Juan Juan Almeida, 23 September 2016 — With some urgency the Cuban government has decided to pretty up the most important medical facilities in Holguin province. According to sources — it’s no secret but it has not yet been reported by the official media — there will be a visit on Friday September 30 by a US official. The purpose of the trip is to inspect clinics and hospitals where presumably Americans will be allowed to seek medical treatment on the island.
A significant source of Cuba’s foreign exchange earnings comes from leasing its professionals to various healthcare programs overseas. Nevertheless, reaching an agreement with the Americans would go a long way to offsetting the reported economic losses from agreements with Venezuela and Brazil.
The idea is to redirect Cuban medical cooperation to other countries while increasing healthcare services to foreigners on the island. To achieve this, the minister of Finance and Pricing, Lina O. Pedraza Rodriguez, signed Resolution 145/2016 on April 5. It allows doctors to collect 5% of the fees charged by Servicios Médicos Cubanos S.A. (Cuban Medical Services, Inc.) to foreign tourists.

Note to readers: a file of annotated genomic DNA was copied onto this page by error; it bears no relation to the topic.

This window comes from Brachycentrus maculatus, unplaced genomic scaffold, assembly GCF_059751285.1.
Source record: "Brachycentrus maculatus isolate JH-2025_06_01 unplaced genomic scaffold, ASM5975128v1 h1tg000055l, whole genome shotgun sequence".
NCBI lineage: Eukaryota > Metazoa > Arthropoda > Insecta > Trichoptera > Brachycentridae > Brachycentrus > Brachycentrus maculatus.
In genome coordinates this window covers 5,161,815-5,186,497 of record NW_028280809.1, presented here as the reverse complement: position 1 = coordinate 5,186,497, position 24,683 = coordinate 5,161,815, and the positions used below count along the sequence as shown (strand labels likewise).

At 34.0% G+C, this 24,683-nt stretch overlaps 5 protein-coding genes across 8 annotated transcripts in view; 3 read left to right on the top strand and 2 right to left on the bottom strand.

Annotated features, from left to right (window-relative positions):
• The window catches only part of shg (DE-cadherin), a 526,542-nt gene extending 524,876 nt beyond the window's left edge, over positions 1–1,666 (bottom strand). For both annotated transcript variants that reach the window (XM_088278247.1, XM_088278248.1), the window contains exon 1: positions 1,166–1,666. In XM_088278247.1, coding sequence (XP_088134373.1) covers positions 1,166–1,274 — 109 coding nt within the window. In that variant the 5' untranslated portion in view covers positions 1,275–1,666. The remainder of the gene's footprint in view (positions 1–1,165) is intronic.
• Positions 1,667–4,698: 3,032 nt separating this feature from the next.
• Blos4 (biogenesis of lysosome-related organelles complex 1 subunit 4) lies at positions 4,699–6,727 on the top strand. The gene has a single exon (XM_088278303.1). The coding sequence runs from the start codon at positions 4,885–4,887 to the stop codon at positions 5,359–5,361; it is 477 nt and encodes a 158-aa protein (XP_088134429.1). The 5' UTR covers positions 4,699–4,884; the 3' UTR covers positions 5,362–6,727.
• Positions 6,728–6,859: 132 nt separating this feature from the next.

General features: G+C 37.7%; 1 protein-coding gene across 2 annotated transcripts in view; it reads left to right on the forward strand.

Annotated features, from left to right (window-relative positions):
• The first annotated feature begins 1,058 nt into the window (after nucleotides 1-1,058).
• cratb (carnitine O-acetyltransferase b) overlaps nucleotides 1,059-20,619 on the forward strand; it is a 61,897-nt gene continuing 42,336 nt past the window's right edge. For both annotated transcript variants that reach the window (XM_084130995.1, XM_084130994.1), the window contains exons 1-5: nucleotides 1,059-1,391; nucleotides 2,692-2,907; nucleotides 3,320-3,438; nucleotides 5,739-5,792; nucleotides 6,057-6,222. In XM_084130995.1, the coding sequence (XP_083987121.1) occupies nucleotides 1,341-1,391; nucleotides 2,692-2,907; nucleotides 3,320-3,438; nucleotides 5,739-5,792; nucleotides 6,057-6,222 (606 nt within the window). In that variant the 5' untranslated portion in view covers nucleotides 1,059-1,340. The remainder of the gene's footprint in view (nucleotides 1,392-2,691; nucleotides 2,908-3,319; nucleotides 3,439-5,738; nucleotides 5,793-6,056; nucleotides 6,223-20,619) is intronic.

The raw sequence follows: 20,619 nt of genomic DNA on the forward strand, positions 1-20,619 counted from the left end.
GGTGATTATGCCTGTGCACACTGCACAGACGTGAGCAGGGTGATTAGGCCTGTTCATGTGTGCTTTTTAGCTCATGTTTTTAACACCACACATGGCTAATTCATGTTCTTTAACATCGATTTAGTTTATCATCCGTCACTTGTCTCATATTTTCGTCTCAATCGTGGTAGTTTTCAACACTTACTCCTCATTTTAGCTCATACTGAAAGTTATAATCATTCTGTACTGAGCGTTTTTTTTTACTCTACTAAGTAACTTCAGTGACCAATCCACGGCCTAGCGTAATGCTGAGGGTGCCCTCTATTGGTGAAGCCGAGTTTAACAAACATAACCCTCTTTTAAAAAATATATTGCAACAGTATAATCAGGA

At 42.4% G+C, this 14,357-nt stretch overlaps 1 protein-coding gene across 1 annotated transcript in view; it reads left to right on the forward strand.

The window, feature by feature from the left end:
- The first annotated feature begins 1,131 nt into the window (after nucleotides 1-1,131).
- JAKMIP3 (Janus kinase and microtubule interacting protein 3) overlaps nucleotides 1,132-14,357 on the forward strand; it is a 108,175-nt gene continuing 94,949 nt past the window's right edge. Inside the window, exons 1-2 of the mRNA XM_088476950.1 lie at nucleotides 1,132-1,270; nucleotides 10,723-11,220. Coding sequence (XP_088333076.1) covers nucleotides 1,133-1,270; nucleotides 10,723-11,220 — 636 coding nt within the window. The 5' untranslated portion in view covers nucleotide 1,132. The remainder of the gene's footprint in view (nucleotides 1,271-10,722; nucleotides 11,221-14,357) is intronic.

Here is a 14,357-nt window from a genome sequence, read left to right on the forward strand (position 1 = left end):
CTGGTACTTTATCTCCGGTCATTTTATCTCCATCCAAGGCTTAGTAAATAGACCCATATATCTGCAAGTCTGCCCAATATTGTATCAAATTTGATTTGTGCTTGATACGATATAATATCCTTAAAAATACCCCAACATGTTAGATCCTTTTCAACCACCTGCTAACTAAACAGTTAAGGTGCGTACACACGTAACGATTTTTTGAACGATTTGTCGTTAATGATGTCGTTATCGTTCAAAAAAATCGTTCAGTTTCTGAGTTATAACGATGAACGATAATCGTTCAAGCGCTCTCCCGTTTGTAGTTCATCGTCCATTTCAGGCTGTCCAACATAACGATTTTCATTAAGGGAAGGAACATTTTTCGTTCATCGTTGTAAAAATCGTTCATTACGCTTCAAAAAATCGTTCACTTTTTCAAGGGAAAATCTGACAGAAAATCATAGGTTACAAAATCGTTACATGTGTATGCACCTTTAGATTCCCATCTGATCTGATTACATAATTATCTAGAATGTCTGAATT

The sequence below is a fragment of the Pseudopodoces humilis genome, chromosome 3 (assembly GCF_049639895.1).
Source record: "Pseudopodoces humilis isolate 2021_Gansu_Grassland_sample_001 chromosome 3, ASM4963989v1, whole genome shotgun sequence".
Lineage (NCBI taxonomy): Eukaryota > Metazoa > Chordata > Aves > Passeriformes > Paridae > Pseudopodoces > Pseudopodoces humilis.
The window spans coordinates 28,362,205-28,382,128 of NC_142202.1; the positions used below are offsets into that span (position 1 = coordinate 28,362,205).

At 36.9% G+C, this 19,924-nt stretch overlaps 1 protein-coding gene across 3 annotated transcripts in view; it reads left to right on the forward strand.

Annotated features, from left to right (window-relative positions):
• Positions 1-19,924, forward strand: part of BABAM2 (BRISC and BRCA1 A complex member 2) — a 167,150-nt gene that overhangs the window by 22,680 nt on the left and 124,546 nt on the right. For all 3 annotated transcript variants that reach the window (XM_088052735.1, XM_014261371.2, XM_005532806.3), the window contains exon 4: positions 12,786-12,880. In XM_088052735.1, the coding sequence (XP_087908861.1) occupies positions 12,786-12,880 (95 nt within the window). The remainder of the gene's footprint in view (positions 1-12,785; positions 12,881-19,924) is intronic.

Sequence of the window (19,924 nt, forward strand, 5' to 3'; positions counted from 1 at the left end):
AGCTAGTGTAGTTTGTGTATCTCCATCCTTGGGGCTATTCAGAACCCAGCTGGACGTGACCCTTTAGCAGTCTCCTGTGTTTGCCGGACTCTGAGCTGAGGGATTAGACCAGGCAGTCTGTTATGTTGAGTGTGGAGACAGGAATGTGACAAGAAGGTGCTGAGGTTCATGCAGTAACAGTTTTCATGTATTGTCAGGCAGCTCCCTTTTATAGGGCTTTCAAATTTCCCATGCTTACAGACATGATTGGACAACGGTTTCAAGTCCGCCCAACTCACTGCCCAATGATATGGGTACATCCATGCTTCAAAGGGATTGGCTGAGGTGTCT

The facilities to be inspected are Villa Quinqué, Villa Cocal and the rooms reserved for foreigners at Vladimir Lenin University Hospital and Lucía Iñiquez Landín Surgical Clinic.
“The department heads of the various health care centers have been instructed to make sure nurses and auxiliary personnel remain vigilant during the visit, even about things like dust on the windows, in case the visitor swipes a finger to check the hygiene,” says one of cleaning staff at Lenin Hospital.
After the visit, the hope is — at least on the Cuban side — that a bilateral accord on medical collaboration between the two countries will be signed.
“We are hoping… the US consul will come here to this center and to Villa Cocal and will also visit the health tourism wards of Lenin and Lucial Iñiguez hospitals with an eye towards reaching an agreement to treat American patients at our facilities,” claims an employee at Villa Quinqué, a center that treats foreign patients with addictions.
For several years some Cuban patients have been sent by the Ministry of Public Health to hospitals in the United States as part of various “interconsultation” agreements. A few months ago I met one of them, a gentleman who travelled to Miami with his wife for eye surgery at the presitgious Bascom Palmer Eye Clinic.